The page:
- Roof rack weight limits.
Can depend on a few things I suppose – its not necessarily a worry that the car will just collapse under the weight – these days you’d expect NCAP rated cars to be pretty tough. However it can be a measure of the strength of the fixing points – if you’re roof rack attaches the car’s roof rails those rails themselves might have a pretty flimsy connection to the car.
The other issue though can be to do with the dynamics and safe handling of the car. Landrover put pretty modest load limits on roof racks for some of their models – but thats because they’re already pretty tall and unstable vehicles- so they’re not going to recommend putting a lot of weight penduluming about so high up.
Its all pretty nominal though. The weight is only a small factor in the loads and forces the rack will experience – the wind loads and twisting forces on whatever you strap to the top of the car will often be more significant. The forces associated with the ladders I have on the roof of my car will be much more than the 10kg they weigh would suggestPosted 1 year agoSaxonRiderSubscriber
I can offer no scientific response except to say that I agree with you, and when I had a VW Polo that also had a very low weight limit, I tended to just pack what I normally would in terms of gear – on the basis that everyone seemed to and survived.
Please note: I am neither an engineer nor a physicist. I tend to make decisions using the Force.
EDIT: I wrote this thinking that no one else was responding so I would bump the topic up. Turns out proper advice appeared before I finished typing.Posted 1 year agothisisnotaspoonMember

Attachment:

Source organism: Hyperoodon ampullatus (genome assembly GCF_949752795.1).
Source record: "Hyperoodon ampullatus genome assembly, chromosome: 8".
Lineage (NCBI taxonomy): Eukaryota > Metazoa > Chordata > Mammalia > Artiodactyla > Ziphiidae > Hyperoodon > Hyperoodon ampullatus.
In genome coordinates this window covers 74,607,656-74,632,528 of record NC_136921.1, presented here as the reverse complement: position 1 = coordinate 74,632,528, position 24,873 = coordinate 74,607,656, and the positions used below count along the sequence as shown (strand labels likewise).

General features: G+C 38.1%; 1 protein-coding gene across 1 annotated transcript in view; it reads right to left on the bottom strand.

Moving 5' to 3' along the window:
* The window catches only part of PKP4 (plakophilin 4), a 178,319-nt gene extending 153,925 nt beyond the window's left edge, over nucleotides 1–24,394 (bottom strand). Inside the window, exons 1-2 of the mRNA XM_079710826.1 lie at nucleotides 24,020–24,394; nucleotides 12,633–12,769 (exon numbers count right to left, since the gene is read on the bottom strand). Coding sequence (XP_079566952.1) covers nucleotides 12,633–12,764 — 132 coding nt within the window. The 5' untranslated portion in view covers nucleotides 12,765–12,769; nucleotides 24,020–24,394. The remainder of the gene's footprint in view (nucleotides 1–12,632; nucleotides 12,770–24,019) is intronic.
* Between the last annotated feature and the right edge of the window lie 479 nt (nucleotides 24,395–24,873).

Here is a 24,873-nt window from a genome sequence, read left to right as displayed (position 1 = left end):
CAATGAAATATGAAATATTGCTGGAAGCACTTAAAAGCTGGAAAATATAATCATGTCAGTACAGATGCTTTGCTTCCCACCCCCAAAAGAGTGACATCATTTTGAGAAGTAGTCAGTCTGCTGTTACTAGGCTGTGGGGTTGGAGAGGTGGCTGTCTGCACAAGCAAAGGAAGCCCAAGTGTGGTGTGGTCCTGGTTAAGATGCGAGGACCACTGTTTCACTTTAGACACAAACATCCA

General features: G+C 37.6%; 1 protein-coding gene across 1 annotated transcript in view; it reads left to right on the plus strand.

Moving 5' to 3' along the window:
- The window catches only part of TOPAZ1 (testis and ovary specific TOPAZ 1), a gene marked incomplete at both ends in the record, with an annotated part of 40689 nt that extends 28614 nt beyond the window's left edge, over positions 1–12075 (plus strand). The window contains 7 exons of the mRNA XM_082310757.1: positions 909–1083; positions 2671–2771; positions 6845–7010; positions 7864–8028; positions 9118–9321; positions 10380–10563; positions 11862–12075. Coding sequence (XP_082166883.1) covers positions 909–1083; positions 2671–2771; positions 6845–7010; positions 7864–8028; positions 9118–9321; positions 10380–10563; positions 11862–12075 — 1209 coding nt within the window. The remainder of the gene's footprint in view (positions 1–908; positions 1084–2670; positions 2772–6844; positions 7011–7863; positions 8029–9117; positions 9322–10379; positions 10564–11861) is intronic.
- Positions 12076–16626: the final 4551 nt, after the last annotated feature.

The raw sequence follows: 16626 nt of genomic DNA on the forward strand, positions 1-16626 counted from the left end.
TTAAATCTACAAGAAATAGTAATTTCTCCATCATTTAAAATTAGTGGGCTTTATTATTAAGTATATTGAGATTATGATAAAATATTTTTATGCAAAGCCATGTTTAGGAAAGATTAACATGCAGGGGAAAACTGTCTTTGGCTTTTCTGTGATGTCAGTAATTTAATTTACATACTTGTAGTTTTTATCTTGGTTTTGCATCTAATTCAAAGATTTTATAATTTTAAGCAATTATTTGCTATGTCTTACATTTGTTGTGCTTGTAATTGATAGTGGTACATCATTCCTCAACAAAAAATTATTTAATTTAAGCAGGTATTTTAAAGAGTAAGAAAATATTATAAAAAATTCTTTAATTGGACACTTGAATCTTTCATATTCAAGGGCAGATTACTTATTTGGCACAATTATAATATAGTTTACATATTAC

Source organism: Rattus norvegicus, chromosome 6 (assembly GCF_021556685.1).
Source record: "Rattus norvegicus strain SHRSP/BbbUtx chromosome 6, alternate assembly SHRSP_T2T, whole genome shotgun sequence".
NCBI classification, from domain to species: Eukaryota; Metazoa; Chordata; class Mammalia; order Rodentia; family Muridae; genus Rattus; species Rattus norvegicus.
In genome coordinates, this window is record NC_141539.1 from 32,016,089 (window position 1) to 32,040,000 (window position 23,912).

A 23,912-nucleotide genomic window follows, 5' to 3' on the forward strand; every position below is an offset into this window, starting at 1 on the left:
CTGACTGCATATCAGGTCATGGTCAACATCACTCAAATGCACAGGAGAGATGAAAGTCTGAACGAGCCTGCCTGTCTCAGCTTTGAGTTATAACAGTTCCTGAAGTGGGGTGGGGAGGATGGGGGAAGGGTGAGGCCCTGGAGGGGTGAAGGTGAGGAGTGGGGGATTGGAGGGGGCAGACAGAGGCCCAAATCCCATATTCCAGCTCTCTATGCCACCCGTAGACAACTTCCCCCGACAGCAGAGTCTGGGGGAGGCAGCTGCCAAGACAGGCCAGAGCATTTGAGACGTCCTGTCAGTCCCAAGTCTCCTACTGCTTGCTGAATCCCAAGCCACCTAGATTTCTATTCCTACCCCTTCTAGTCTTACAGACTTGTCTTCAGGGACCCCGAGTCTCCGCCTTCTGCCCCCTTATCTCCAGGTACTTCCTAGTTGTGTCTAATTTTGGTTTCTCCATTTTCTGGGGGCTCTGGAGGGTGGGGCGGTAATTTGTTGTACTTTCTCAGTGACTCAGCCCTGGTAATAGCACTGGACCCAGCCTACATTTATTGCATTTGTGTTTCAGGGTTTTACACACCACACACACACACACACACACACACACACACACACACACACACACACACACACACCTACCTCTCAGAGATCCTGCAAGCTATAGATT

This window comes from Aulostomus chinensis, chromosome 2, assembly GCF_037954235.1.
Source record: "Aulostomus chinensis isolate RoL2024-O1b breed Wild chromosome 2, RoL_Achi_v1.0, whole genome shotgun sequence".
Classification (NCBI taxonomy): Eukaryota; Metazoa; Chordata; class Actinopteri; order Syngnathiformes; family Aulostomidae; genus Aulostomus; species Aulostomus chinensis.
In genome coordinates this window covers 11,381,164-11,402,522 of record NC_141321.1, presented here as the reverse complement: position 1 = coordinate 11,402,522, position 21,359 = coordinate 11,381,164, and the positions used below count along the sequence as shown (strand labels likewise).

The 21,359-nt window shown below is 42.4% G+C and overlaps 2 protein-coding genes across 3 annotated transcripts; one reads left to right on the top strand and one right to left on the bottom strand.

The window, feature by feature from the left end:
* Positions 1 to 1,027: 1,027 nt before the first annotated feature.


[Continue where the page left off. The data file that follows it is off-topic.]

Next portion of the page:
What mac’ said, it’s not the risk of crushing the car it’s the risk of it flipping over.
I asked Ford if my c-max would take the weight of a roof tent, their response was that yes the published limit was for dynamic stability but they couldn’t put a figure on a load whilst stationary (roof tent plus 2 campers could be well over 200kg).Posted 1 year agoglasgowdanMember
I just used my roomster to bring back 10x 2x4x2.4m planks, I guess around 10kg each, so 115kg or so all in inc. the rack (which still had two thule bike racks clamped to it). I didn’t die.
I wouldn’t worry about keeping under the weight limit. You know what litigation fear does to common sense these days.Posted 1 year agotomdSubscriber
My dad is an avid sea kayaker, those things weight a tonne and cause loads of drag on the roof. He bought a new car last year and loads of models were ruled out because of roof rack loads. Even cars that have rails now either have a) very short useless rails or b) low weight limits.
He ended up with a Yeti – the limit is 75kg I think and the rails are properly long. So maybe worth looking at some of the VAG cars if you haven’t already.Posted 1 year agoDickBartonMember
The roof bats may be rated for a weight, but the roof itself will have a weight limit as well. I have some Yuro roofbars with a weight limit of 90kg, the roof has a limit of 75kg (evenly spaced across the roof, so 37.5kg each bar) so check what is being read is for the right thing.Posted 1 year agobensalesMember
joebristol – Member
I’ve got a Jag XE and think the load limit on there is only 50kgs. Not sure if that’s to do with the the strength of the roof, or the poor way the only roof bars that fit it attach.
This got me curious, so I checked my XF. 75kg apparently. I only ever carry one bike on a Seasucker, so not an issue.Posted 1 year ago
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